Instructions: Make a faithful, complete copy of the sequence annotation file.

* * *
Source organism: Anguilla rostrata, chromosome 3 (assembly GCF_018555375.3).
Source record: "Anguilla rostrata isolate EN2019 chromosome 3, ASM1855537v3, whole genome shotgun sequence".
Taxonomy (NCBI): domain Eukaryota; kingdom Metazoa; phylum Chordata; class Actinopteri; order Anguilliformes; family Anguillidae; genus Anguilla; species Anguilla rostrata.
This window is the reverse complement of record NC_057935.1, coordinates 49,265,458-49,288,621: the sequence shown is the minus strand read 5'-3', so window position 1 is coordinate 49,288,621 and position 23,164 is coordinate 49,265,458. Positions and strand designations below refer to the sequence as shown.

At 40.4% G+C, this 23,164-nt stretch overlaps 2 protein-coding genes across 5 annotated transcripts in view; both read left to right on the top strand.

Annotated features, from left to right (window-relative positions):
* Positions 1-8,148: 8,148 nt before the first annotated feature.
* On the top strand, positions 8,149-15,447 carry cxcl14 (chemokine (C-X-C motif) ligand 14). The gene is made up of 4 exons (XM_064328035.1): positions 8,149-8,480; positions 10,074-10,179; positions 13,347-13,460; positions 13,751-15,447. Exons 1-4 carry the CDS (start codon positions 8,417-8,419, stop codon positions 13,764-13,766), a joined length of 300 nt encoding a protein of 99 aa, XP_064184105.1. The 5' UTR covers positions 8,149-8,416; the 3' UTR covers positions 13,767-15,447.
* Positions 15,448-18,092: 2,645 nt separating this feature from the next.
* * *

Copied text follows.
Source organism: Anguilla rostrata, chromosome 3 (assembly GCF_018555375.3).
Source record: "Anguilla rostrata isolate EN2019 chromosome 3, ASM1855537v3, whole genome shotgun sequence".
Taxonomy (NCBI): domain Eukaryota; kingdom Metazoa; phylum Chordata; class Actinopteri; order Anguilliformes; family Anguillidae; genus Anguilla; species Anguilla rostrata.
This window is the reverse complement of record NC_057935.1, coordinates 49,265,458-49,288,621: the sequence shown is the minus strand read 5'-3', so window position 1 is coordinate 49,288,621 and position 23,164 is coordinate 49,265,458. Positions and strand designations below refer to the sequence as shown.

At 40.4% G+C, this 23,164-nt stretch overlaps 2 protein-coding genes across 5 annotated transcripts in view; both read left to right on the top strand.

Annotated features, from left to right (window-relative positions):
* Positions 1-8,148: 8,148 nt before the first annotated feature.
* On the top strand, positions 8,149-15,447 carry cxcl14 (chemokine (C-X-C motif) ligand 14). The gene is made up of 4 exons (XM_064328035.1): positions 8,149-8,480; positions 10,074-10,179; positions 13,347-13,460; positions 13,751-15,447. Exons 1-4 carry the CDS (start codon positions 8,417-8,419, stop codon positions 13,764-13,766), a joined length of 300 nt encoding a protein of 99 aa, XP_064184105.1. The 5' UTR covers positions 8,149-8,416; the 3' UTR covers positions 13,767-15,447.
* Positions 15,448-18,092: 2,645 nt separating this feature from the next.